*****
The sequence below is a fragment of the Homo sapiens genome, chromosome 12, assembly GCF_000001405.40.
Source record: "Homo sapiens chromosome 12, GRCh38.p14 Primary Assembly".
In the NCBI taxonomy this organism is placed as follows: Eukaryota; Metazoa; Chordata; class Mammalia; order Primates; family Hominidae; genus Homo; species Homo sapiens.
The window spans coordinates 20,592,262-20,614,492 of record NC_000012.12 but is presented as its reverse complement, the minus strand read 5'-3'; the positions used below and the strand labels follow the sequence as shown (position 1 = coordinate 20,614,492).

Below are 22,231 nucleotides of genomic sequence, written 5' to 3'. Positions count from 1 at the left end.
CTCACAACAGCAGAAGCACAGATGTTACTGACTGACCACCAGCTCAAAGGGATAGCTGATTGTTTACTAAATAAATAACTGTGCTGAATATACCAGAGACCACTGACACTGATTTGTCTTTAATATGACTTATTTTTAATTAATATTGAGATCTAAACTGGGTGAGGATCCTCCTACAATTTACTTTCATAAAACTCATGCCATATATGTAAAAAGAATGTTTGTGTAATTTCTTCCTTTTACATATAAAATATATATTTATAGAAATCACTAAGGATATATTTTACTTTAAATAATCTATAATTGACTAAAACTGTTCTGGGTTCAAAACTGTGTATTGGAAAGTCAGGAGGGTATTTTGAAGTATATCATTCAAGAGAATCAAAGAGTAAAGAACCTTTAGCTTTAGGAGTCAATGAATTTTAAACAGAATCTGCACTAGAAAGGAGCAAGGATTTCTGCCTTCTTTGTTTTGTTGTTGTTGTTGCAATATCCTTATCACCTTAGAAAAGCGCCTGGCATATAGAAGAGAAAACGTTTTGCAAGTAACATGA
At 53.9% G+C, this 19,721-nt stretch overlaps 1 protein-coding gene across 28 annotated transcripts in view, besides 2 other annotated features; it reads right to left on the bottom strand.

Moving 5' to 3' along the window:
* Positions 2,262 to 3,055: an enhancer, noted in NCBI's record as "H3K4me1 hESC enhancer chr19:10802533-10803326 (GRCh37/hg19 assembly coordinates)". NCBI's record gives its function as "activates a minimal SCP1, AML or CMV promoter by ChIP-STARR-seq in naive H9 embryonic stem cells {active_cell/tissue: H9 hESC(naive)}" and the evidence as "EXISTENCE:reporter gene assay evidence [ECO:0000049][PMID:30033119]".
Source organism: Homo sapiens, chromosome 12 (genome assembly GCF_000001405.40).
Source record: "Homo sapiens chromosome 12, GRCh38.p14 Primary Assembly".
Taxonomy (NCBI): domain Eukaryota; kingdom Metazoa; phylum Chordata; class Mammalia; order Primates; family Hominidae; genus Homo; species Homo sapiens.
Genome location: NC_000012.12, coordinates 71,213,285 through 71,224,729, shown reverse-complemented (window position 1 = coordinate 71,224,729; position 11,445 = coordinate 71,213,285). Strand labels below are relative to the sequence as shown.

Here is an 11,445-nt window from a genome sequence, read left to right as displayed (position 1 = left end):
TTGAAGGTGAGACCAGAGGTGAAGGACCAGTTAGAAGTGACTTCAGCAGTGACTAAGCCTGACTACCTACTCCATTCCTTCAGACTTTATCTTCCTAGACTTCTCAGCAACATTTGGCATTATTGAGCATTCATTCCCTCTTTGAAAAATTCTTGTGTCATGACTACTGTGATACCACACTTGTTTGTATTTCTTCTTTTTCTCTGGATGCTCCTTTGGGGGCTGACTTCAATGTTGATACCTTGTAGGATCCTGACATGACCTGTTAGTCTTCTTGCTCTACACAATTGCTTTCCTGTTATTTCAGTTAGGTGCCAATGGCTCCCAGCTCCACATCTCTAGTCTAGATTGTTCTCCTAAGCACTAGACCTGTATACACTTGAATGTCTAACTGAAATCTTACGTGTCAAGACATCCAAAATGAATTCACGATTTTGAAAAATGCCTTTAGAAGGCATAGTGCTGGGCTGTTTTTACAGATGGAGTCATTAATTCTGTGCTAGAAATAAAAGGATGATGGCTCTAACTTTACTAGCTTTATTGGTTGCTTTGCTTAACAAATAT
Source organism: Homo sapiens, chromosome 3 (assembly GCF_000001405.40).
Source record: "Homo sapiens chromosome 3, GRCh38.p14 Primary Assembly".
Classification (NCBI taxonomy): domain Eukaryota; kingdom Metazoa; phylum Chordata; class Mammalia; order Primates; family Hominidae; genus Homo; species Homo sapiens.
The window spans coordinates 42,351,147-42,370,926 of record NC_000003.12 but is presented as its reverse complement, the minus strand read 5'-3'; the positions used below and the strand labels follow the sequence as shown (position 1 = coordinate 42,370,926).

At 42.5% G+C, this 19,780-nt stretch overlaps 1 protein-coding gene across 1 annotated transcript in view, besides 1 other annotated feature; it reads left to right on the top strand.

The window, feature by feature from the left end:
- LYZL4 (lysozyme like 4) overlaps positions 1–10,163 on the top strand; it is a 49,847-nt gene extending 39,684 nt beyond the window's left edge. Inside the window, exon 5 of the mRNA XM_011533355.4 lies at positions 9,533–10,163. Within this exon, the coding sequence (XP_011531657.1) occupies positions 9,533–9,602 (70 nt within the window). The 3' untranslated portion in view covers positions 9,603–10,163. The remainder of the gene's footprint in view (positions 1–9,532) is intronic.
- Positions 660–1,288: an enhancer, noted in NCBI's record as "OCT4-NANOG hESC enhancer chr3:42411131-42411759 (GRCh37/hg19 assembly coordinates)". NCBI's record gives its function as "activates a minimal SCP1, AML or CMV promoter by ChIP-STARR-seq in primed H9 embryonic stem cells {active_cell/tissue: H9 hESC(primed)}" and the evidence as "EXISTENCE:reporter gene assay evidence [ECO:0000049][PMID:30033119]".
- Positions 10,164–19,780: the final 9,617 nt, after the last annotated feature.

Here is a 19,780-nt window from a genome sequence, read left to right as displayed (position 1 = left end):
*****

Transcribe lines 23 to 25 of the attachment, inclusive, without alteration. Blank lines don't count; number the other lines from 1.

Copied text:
- Positions 660–1,288: an enhancer, noted in NCBI's record as "OCT4-NANOG hESC enhancer chr3:42411131-42411759 (GRCh37/hg19 assembly coordinates)". NCBI's record gives its function as "activates a minimal SCP1, AML or CMV promoter by ChIP-STARR-seq in primed H9 embryonic stem cells {active_cell/tissue: H9 hESC(primed)}" and the evidence as "EXISTENCE:reporter gene assay evidence [ECO:0000049][PMID:30033119]".
- Positions 10,164–19,780: the final 9,617 nt, after the last annotated feature.

Here is a 19,780-nt window from a genome sequence, read left to right as displayed (position 1 = left end):